COLUMBIA — Biotech University, a seminar and reporting contest that aims to introduce journalism students to the emerging science of biotechnology, invited two professionals to discuss views both for and against genetically engineered crops Friday at MU.
"Every single thing we eat today is genetically modified in one way or the other. We don't see large scale problems," said Martina Newell-McGloughlin, the director of the International Biotech Program at the University of California, Davis.
"Nobody is really looking," said her opponent, scientist Michael Hansen.
Biotech University is funded by the United Soybean Board and co-sponsored by the MU School of Journalism and the National Center for Soybean Biotechnology.
This year, the organization invited Hansen, a senior scientist at Consumers Union in New York, and Newell-McGloughlin to participate in the dialogue session.
Newell-McGloughlin, an internationally renowned biotechnologist with vast research experience in the field of disease resistance in plants, started her presentation with a brief history on agriculture and biotechnology.
"There is nothing natural about agriculture," she said. "We treat our crop like pampered princesses — if we were to leave them back in the wild they would never make it."
She explained the opportunities and challenges for biotech crops and enforced the idea that biotechnology reduces environmental impact, promotes food safety and provides cost benefits.
She emphasized a 'first do no harm' principle that keeps food safe.
"One genetically engineered soybean is subjected to 1,800 separate analyses," she said.
Hansen focused on food safety issues also. He often speaks about genetically modified organisms and pest management at meetings and conferences throughout the world.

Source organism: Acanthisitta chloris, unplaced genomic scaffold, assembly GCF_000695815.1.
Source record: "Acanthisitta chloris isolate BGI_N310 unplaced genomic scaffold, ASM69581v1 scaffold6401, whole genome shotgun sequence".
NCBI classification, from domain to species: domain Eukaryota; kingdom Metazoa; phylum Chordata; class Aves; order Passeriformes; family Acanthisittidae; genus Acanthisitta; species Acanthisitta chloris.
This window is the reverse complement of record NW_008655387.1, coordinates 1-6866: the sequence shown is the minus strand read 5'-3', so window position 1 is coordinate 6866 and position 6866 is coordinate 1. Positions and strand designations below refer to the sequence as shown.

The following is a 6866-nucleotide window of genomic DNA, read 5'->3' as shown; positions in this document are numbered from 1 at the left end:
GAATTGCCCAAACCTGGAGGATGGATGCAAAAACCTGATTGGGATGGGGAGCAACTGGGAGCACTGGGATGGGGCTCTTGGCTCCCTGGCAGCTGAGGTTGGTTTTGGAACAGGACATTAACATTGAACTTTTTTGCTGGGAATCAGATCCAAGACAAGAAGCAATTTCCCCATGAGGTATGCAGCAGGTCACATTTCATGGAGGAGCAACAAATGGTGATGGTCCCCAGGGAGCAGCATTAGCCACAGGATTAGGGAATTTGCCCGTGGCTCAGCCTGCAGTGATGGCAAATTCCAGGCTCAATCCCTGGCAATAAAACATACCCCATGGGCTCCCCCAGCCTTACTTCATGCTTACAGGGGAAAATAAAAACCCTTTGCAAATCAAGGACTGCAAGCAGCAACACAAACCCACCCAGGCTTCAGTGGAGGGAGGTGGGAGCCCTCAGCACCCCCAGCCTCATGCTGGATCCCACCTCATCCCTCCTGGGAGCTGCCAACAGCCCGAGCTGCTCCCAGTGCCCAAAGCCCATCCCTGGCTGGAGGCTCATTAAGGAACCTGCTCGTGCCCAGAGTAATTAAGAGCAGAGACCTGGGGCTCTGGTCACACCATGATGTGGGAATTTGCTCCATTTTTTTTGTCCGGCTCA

He spoke of what he called the false promises of genetic engineering and challenged the idea that genetically engineered crops yield more. He used Roundup Ready soybeans as an example.
"According to a study conducted at University of Nebraska, Roundup Ready beans yield 10 percent less than conventional beans," Hansen said. "They also lead to increase in the use of pesticide as they are resistant to them."
He said that during the past 13 years, there has been an increase of 327 million pounds in herbicide use because of herbicide tolerant crops.
"My main concern is FDA does not require pre-market safety assessment. Globally, almost all other countries require GMOs to be extensively tested before they are deemed fit to be available to consumers. The U.S. does not require that kind of safety assessment," he said.
Newell-McGloughlin also wants people to make safe food choices.
"Personally my main concern is people are making wrong food choices. Biotech is not a panacea but go with the tools that give you the best possible outcome," she said.
Because the Food and Drug Administration does not require safety assessments, Hansen is concerned that in the future countries might ban U.S. food or produce.
He compared the issue to when biotechnologists once thought DDT was safe and were proved wrong.
"People have the right to know what they are eating," Hansen said. "GMOs do not have labels."
But conducting independent research is expensive, and the two speakers discussed the necessity of such assessments.
"Every decision should be made based on cost-benefit," Newell-McGloughlin said.
"Let us have a knowledge-intensive approach not a capital-intensive one," Hansen said. "Like an international panel on climate change, there should be an international panel on GMOs."